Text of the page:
The Ephemeral Life in ‘Leaning Into the Wind’
Mar 19, 2018
“Leaning Into the Wind — Andy Goldsworthy,” directed by Thomas Riedelsheimer, gracefully follows British sculptor Goldsworthy through his various installations and sculptures of nature. Interviews with Goldsworthy and his art supplement the documentary’s philosophical and spiritual undertones. The film itself is a mesmerizing masterpiece of cinematography that captures the artist’s manipulation of nature.
A huge distinction of Goldsworthy’s sculptures is their ethereal and ephemeral quality. The film begins with Goldsworthy in a villager’s home in Ibitipoca, Brazil. He manages to take a single beam of sunlight, shining out of a hole in the roof, and dazzle the camera by throwing dust into the beam. Caught in the sunlight, the illuminated dust particles dance across the screen. Viewers come to know his playfulness and patience, which contribute to his resourcefulness to make the most out of solely dust and dirt.
Goldsworthy repeatedly makes visits to a fallen tree upon a flowing creek — one of his noteworthy sculptural sites. At first, Goldsworthy highlights the splintering cracks in the tree’s trunk and uses leaves and snow to highlight its raw geometry. As the seasons pass, he revisits the tree, creating new sculptures that transform along with its decay. He notes that his sculptures are inextricably tied to his life at the time. Nature then becomes fundamentally rooted in his search for memory, history and personal narrative.
Rather than cherishing the idea of forever, Goldsworthy embraces the notion of change. In doing so, he emphasizes how temporary everything really is. Many of the film’s shots are unannounced time lapses that you won’t register until they are halfway done. Although his sculptures soon become victim to Mother Nature, the film shows the painstaking and sometimes frustrating process of working directly with nature, as wind and rain impede on his plans.
Nature truly is the star of this documentary as Goldsworthy plays with color, contrast and composition. Audiences get a glimpse of how Goldsworthy sees the world and his deep relationship with it. The intermittent interviews offer further clarity on his methods and philosophy, but Riedelsheimer’s choice to include long cinematic shots in dialogue, such as that of a lone leaf floating down a river, are refreshing. At one point, a shot of the full moon against a black sky appears, and for moment, you question whether Goldsworthy manipulated the moon to shine like that or if nature just painted the sky that way. These shots highlight Goldsworthy’s essence without using his words or the visuals of his sculptures — all of which would be cheap shots and void of Riedelsheimer’s own take.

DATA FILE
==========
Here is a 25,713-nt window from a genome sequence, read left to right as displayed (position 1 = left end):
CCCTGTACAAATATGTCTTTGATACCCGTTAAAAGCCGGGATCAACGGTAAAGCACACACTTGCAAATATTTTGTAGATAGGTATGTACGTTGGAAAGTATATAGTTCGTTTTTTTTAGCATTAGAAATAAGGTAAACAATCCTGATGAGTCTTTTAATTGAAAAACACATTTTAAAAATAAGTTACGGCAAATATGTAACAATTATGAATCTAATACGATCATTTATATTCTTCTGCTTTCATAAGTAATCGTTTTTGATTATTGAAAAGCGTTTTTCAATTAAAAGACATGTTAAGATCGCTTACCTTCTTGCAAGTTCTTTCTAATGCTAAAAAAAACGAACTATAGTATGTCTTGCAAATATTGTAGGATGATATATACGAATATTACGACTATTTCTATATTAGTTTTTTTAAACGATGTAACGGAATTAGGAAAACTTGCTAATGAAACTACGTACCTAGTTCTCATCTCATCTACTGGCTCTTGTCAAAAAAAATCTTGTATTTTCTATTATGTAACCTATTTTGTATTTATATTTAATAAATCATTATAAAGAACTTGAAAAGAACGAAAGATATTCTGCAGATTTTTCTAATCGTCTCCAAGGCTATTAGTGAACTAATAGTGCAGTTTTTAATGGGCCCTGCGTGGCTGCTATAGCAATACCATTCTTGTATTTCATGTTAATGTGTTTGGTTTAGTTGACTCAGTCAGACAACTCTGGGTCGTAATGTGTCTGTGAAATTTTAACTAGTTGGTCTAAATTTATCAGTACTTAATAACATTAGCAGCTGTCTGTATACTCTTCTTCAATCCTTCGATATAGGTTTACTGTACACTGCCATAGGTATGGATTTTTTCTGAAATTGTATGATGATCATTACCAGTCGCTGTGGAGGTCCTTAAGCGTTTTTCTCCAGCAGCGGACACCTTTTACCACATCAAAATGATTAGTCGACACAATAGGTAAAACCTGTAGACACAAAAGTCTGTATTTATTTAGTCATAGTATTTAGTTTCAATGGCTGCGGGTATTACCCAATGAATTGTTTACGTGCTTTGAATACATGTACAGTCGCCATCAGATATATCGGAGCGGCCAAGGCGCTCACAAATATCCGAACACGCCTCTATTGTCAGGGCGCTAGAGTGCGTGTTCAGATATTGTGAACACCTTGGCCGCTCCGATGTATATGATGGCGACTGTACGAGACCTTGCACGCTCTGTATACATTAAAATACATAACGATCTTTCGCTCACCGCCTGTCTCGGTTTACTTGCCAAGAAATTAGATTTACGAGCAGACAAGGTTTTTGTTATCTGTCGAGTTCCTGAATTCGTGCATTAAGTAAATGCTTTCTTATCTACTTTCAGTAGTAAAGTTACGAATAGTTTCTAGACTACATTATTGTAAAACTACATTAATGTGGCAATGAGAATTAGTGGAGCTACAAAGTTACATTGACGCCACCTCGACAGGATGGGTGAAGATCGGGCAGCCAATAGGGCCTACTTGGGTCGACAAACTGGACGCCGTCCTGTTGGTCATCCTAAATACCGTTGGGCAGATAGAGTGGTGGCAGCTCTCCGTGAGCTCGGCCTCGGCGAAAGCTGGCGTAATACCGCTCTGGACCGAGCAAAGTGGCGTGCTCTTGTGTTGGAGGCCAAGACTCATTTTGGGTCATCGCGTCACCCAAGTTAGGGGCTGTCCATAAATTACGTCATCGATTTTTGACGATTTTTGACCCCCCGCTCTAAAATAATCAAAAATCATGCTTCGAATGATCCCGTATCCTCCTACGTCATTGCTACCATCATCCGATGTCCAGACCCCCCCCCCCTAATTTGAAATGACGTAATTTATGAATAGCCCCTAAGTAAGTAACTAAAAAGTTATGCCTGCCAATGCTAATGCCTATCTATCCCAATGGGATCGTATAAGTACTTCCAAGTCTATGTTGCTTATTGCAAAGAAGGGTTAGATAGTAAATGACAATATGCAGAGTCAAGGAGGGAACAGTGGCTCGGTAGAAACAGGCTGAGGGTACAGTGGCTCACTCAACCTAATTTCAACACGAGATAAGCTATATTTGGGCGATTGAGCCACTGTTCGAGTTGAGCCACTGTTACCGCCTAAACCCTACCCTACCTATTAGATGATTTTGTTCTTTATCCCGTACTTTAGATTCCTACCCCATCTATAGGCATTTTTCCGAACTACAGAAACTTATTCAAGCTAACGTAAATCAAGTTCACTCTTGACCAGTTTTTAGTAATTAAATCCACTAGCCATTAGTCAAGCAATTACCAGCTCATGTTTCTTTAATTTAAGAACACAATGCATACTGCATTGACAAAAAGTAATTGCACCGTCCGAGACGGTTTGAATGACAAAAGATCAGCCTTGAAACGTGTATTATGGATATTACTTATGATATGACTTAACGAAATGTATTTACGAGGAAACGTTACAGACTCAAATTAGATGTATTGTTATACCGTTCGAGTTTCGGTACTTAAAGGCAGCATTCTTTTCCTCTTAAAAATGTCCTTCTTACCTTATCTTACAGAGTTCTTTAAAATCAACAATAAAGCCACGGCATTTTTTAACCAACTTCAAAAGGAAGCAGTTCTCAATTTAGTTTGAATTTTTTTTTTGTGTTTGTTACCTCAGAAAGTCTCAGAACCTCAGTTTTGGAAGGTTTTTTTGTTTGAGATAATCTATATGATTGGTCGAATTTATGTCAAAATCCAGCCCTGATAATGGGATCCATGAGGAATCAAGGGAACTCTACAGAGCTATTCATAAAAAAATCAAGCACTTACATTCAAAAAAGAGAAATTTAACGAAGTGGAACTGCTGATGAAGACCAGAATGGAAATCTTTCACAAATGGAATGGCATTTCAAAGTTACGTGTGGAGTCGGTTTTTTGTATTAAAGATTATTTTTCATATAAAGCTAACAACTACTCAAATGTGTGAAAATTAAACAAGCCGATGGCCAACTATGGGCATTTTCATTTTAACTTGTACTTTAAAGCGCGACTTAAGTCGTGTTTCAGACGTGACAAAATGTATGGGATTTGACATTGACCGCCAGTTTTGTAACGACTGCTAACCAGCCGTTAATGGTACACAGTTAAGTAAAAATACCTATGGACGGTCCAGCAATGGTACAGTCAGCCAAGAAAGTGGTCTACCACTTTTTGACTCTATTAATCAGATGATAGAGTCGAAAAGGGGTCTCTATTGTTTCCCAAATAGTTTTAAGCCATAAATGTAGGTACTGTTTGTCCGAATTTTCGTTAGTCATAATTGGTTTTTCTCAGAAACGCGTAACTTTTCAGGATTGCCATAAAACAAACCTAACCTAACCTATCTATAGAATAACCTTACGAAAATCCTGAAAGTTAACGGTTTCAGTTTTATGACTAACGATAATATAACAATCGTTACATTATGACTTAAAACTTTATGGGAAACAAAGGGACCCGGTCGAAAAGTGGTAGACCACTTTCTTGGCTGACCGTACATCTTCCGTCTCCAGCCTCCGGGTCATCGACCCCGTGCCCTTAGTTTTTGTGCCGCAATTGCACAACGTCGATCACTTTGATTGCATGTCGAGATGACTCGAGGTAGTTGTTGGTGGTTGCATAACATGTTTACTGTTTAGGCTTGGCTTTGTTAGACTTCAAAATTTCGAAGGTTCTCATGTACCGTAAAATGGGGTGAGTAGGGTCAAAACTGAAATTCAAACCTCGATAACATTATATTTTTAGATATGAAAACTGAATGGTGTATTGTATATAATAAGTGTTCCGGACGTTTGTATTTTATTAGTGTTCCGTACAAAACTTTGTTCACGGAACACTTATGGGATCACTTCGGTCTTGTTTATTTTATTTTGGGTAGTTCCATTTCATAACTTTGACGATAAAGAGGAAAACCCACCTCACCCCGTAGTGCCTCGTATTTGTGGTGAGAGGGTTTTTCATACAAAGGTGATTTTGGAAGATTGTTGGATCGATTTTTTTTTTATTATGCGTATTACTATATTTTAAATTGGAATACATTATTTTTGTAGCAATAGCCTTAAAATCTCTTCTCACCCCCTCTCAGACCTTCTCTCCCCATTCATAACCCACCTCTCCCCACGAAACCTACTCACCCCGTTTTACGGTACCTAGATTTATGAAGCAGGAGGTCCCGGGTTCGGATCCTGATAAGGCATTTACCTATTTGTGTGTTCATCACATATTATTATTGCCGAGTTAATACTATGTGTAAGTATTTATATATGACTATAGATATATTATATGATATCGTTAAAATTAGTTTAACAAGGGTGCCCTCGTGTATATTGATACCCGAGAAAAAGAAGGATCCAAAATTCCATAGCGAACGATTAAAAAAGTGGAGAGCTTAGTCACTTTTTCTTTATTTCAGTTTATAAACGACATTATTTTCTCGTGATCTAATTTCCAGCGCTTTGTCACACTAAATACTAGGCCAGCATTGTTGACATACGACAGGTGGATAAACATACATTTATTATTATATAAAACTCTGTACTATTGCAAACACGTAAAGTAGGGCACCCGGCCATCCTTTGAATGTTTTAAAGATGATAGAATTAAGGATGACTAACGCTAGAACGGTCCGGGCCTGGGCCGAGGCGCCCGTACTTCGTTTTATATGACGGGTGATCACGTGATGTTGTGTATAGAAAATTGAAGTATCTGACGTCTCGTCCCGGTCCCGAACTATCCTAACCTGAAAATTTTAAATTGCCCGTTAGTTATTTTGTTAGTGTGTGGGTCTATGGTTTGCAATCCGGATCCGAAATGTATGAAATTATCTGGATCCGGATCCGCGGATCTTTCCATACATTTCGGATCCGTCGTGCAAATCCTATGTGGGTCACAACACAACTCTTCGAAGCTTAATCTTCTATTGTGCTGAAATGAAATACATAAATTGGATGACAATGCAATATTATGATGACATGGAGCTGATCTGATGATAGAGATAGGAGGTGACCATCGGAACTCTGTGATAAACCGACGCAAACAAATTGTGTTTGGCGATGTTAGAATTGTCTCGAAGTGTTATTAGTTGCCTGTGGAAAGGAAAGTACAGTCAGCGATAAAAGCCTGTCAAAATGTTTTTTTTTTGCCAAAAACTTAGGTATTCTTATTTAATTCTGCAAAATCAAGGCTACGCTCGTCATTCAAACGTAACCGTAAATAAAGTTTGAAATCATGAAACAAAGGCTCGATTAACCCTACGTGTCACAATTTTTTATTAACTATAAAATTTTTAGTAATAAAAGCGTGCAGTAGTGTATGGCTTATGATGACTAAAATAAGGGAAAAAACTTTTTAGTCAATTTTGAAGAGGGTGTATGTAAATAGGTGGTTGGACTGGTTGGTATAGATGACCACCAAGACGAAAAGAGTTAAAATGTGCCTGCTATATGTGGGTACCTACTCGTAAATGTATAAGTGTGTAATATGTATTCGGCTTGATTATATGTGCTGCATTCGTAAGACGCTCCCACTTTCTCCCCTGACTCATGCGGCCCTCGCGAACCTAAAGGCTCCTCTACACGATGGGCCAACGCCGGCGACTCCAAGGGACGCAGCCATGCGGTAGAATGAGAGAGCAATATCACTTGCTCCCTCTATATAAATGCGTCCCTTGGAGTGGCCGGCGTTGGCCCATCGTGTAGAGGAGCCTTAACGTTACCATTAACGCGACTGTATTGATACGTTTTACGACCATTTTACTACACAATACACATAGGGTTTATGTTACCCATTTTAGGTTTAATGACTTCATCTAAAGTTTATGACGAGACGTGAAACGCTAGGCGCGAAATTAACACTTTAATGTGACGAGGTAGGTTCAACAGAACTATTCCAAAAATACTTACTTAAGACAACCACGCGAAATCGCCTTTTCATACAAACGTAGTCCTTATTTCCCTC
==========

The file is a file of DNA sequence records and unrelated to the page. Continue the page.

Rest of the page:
If anything, “Leaning into the Wind” meditates on the search for clarity and perspective. Goldsworthy is the kind of person who painfully maneuvers through dense shrubs instead of walking on the sidewalk just for the experience. You could argue his playful appreciation and curious perspective are unparalleled.
One of my favorite recurring shots is of Goldsworthy, laying flat on the pavement during rain showers and waiting until it’s rained enough that when he stands, he reveals his dry silhouette on the pavement. These “rain angels,” so to say, last for no more than 30 seconds before being washed away by the pouring rain, but their existence serves as a reminder to appreciate things as they are.
In his art, Goldsworthy describes his process as searching for a moment of clarity and then having it disappear instantly. To paraphrase Goldsworthy, to lean into the wind is to learn how to fall and appreciate the adventure that is life itself.
“Leaning into the Wind — Andy Goldsworthy” opened Friday, Mar. 9 at Film Forum.
Email Joel Lee at [email protected]